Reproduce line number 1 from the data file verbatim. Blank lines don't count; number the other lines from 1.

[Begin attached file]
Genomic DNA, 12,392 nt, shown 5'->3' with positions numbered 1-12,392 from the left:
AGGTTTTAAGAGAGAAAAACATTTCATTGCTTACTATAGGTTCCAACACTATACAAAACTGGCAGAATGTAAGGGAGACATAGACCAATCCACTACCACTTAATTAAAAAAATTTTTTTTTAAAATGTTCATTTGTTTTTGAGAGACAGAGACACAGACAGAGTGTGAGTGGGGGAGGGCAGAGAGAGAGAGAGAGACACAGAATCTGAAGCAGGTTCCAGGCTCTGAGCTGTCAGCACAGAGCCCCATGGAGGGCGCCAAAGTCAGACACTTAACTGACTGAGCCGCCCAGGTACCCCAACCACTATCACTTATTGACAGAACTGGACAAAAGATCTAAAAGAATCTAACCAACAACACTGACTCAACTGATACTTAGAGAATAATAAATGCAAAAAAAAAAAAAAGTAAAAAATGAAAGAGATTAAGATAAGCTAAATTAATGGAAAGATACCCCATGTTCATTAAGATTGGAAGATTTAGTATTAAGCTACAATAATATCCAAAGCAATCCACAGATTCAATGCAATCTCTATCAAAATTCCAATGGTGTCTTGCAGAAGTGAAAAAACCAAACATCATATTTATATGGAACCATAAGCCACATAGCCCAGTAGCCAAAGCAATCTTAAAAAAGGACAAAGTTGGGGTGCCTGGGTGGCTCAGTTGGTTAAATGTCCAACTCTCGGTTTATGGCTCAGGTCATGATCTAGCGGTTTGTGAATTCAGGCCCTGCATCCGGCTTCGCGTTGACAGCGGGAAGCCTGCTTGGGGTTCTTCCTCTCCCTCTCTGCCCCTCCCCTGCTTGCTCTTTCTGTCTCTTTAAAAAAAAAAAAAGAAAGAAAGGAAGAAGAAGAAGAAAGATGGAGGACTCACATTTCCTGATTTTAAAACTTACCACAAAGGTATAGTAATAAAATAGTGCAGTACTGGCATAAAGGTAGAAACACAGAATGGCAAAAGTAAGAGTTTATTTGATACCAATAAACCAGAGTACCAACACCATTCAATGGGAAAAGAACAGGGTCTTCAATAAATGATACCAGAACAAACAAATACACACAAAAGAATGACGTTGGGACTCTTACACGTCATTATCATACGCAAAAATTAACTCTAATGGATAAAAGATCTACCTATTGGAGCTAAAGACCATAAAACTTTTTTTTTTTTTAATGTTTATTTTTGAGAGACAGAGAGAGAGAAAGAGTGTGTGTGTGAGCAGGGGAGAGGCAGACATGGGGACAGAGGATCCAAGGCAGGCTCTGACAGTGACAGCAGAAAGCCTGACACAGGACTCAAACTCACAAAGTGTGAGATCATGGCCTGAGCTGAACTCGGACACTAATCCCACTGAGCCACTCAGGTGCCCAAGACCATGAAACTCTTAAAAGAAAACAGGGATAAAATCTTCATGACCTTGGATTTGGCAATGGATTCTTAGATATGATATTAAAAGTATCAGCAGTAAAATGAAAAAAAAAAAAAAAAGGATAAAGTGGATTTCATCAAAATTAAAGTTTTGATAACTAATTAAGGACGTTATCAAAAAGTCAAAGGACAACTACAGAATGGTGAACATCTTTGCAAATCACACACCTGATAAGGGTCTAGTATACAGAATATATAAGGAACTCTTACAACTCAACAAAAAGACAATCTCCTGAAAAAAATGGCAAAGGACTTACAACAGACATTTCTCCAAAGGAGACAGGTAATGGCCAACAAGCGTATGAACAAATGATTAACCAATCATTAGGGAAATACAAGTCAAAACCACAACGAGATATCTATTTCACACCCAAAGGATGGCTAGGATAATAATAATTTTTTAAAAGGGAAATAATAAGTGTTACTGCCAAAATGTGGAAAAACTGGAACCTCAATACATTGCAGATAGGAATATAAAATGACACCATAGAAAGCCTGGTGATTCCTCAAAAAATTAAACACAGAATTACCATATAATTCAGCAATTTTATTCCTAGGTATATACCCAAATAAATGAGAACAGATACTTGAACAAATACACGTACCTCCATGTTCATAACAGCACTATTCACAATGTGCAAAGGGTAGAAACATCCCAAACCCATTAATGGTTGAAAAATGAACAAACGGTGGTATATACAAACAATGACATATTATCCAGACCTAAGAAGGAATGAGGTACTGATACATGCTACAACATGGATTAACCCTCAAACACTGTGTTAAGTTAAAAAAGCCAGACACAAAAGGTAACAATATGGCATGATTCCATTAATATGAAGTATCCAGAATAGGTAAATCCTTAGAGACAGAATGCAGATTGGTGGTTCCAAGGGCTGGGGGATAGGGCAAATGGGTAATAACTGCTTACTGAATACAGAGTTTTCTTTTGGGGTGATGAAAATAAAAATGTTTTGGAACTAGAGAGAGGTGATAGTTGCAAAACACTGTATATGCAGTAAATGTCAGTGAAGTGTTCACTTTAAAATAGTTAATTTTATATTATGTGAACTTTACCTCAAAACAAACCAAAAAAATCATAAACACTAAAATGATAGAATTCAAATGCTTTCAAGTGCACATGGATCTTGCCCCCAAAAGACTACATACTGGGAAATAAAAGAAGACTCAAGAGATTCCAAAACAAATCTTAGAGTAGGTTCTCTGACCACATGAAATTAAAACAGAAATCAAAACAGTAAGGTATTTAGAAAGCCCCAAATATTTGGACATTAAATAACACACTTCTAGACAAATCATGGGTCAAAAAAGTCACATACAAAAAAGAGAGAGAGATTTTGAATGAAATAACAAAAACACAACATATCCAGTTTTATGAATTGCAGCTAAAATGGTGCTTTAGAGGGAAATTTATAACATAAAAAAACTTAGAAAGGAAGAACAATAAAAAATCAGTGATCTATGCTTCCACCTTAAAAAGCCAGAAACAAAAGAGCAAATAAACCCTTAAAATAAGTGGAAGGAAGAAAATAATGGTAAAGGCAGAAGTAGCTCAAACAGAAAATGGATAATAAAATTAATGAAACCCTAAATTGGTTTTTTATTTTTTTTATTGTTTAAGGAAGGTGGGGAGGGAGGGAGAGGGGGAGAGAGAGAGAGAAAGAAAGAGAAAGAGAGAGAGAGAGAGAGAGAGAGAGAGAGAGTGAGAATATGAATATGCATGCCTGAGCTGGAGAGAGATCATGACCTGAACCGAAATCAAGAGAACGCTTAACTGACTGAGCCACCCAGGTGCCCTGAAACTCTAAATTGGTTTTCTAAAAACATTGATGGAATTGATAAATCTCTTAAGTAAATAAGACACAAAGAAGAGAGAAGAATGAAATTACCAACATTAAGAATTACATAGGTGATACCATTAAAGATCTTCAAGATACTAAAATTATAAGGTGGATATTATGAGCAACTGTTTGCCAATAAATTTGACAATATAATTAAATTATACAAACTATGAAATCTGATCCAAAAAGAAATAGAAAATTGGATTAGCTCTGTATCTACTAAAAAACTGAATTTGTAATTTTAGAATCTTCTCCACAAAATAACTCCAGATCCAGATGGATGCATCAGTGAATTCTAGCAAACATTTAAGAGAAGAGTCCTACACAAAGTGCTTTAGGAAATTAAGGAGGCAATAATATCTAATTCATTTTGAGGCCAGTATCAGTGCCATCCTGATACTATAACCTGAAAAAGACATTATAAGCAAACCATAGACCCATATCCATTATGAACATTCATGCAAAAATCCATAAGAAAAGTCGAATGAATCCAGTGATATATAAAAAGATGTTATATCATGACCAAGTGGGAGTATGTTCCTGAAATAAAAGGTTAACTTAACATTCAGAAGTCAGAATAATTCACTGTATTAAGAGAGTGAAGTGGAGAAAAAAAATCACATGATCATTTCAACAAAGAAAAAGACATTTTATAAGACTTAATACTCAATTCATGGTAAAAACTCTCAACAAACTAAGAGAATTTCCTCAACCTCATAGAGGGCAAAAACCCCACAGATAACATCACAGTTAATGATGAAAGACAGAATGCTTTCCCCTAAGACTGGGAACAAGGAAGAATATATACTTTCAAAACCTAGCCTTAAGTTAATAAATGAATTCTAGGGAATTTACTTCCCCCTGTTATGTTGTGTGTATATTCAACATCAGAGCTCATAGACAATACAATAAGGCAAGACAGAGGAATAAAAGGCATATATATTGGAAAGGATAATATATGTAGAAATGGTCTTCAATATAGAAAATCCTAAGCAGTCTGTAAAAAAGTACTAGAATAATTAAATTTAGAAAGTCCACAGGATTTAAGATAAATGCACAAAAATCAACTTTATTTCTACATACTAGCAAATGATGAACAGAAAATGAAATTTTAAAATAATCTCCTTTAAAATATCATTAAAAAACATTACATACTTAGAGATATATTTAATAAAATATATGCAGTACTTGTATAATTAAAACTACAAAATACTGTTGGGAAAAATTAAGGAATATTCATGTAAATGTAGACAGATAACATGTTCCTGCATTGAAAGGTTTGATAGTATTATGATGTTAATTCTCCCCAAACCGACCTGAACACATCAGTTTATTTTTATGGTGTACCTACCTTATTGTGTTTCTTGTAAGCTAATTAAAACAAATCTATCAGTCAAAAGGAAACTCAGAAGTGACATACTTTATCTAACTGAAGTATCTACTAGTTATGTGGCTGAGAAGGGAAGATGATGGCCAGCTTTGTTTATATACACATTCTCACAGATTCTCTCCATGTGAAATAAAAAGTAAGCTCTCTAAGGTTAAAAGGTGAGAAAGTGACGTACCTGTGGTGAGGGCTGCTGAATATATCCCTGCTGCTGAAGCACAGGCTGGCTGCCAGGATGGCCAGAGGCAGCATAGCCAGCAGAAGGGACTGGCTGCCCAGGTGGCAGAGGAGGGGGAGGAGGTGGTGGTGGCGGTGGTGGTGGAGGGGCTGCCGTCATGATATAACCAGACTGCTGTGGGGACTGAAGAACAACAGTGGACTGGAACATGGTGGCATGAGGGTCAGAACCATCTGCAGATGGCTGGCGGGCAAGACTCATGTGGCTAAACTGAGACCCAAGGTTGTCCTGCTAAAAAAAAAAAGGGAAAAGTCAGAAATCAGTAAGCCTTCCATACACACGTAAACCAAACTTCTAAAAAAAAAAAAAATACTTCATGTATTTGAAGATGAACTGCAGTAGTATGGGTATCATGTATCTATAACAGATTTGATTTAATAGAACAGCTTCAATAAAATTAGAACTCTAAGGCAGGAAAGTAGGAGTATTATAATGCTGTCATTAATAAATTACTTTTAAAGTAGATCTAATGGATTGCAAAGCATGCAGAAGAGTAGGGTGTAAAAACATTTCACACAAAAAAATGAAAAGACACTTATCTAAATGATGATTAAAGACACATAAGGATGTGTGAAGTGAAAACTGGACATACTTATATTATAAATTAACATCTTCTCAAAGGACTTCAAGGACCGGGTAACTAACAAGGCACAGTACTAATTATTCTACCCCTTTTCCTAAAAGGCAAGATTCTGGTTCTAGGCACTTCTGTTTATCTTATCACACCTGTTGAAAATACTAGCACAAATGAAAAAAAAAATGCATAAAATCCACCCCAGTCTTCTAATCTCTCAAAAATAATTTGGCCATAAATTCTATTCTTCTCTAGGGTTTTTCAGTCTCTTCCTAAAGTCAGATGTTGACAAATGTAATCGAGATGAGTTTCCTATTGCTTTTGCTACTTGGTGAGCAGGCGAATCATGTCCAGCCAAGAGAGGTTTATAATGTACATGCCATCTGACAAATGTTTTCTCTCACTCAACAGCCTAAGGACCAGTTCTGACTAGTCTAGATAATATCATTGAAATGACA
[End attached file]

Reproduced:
Genomic DNA, 12,392 nt, shown 5'->3' with positions numbered 1-12,392 from the left: